I just recently read a beautiful magazine article written by a very science-minded neurosurgeon on his "Life during Death" experience and his realization of the Divine. It was an inspiring true story and I found myself breathing easier and deeper after reading it- which is always my internal signal that what I read is true. (I’ll have the link at the bottom of this article for you if you want to read it yourself) So what’s my favorite take-away from his story ? The message from Up High:
Intimacy is an essential part of a loving relationship. But what is intimacy, really? It is being present and open to each other. Intimacy starts with being relaxed and comfortable with each other and progresses to sharing thoughts, feelings, kisses and caresses. Robert and Shelly made a lot of progress in their therapy with me. They were communicating better about important issues such as finances and resolving disputes, but they both felt something was missing. As Shelly put it, “I feel lonely at times even when we are together.”
While filming the first episode of “Where are they Now” with Oprah Winfrey, one of the producers asked me to comment on the following quote, “Divorce is a river of pain that runs through our country.” I responded by saying, divorce isn’t the problem. It’s the solution. Now don’t get me wrong, divorce is indeed a river of pain. It is one of the most painful human experiences that we endure. I know; I have been divorced. But divorce isn’t the problem here; it is simply a tool that represents the evolution of a relation
1.To find a life partner. 2.To learn how to be vulnerable. 3.To expand your capacity to give and receive love. 4.To have fun. 5.To meet new people. 6.To get out and explore your city. 7.To practice being more forgiving. 8.To find the best possible partner. 9.To learn how to speak up for yourself. 10.To practice setting and maintaining healthy boundaries. 11.To stop listening Imaginary Frenemy and all the other critical voices. 12.To face your fears.
Rejection? Ouch!!! There is no point in trying to pretend that any one of us is immune from the sting. Rejection can feel unpleasant, embarrassing, awkward and at times, completely devastating. It may crush our self-esteem or take us down a mental road of self-doubt, criticism and blame. Even for the most outwardly confident and self assured among us, it simply is not fun to feel rejected. In fact a sad truth is that very often the fear of rejection is what stops us from reaching our potential or going for what we really want in life.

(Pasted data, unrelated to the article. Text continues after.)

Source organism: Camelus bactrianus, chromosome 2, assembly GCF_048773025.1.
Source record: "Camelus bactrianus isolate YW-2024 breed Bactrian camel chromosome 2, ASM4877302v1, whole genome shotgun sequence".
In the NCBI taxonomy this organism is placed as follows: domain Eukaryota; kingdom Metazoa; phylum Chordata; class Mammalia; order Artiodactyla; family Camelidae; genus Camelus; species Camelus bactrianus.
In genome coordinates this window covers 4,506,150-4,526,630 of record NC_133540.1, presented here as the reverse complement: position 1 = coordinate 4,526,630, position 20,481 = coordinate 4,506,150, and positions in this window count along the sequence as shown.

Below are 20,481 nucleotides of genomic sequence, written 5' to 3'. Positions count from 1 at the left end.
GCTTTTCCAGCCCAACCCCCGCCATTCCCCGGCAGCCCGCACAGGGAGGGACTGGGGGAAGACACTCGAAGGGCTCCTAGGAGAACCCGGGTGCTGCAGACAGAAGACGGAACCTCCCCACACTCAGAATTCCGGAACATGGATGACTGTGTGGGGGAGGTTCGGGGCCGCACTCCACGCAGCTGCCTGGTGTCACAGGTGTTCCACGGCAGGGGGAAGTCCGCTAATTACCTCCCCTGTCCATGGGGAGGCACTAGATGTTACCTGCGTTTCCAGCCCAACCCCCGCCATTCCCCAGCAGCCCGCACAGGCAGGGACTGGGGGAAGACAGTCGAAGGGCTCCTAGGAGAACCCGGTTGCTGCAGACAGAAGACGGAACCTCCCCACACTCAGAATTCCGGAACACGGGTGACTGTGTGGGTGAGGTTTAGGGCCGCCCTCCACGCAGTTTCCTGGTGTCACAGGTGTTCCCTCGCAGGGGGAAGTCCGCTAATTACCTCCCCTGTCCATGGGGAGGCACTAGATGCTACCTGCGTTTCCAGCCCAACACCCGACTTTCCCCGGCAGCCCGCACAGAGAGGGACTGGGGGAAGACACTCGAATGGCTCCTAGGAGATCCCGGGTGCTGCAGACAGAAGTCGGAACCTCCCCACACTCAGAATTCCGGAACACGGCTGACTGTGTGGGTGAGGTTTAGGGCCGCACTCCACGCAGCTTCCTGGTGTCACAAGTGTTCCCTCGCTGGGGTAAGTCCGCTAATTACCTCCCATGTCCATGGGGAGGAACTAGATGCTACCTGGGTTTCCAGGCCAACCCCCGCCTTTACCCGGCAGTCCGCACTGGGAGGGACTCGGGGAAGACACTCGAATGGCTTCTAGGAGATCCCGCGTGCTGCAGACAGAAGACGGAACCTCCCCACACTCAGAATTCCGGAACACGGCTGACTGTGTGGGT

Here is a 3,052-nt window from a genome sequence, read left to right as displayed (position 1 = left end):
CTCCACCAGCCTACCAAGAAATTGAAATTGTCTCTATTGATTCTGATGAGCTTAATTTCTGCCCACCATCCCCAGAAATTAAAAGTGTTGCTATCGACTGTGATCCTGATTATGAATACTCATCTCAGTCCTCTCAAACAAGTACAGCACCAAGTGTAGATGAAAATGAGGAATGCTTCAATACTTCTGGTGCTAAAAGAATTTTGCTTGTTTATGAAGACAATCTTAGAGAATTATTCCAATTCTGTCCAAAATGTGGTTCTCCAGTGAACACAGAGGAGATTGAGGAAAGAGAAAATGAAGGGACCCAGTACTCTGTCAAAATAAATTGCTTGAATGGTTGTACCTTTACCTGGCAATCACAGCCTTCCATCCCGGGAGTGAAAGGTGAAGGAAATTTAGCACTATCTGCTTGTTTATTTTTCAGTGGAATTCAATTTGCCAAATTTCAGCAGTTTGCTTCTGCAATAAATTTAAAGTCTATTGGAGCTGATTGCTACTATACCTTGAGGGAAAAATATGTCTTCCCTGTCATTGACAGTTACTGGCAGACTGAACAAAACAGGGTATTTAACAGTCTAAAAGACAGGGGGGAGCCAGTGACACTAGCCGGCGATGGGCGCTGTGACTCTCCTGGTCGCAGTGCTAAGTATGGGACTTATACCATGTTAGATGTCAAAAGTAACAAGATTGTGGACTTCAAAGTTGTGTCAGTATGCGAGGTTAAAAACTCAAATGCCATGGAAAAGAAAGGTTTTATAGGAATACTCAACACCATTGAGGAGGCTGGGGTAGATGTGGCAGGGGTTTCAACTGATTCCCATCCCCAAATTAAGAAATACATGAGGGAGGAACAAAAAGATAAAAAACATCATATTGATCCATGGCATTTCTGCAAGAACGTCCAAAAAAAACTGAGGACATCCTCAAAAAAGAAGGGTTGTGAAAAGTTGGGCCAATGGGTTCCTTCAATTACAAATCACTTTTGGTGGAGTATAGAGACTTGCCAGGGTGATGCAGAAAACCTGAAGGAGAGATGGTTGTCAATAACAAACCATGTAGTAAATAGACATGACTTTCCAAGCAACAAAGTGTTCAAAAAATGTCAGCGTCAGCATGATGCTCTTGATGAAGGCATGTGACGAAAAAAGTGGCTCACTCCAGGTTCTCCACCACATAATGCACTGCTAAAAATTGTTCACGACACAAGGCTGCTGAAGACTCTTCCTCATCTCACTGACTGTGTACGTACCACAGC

Imagine legendary psychoanalyst, Dr. Sigmund Freud and writer C.S. Lewis having a 90 minute verbal clash about the existence of God, love, sex and the meaning of life. This is the intriguing theme of the Mark St. Germain play, Freud’s Last Session. It was brought to life in brilliant portrayals of Freud by Mike Nussbaum and C.S. Lewis by Coburn Goss in a Mercury Theater Production in Chicago.
Through tears of fear and frustration my client stated, “I just don't trust I can overcome this.” She is not alone. So many of us have “tried it all” only to fail again. We have years under our belt that “nothing works.” We feel defeated and alone in our ongoing battle with food. We then end up feeling like blaaaaa. Today, I want to break down the anatomy of taking your power back and creating an entirely new relationship to food.
Warning: Do not read this article if you do not want to know how men truly think and feel. There are some women who are so beautiful on the outside but so ugly on the inside that it actually makes them unattractive. They believe that the man of their dreams (MOYD) should cater to them but do not believe they should have to cater to the MOYD. That just kills the love song. They do not feel they should cook, clean or do anything for their man.
In a nod to Breast Cancer Awareness month, we're taking a look at the television characters who were diagnosed with this gut-wrenching disease during prime time.
This guest article from PsychCentral was written by Susan Donnelly Every so often, in all seriousness, someone says, “I still love her, but I’m not in love with her.” A rather intriguing concept, this one. You don’t hear people say, “I still hate him, but I’m not in hate with him.” And we could go down the list of feelings people can have for one another.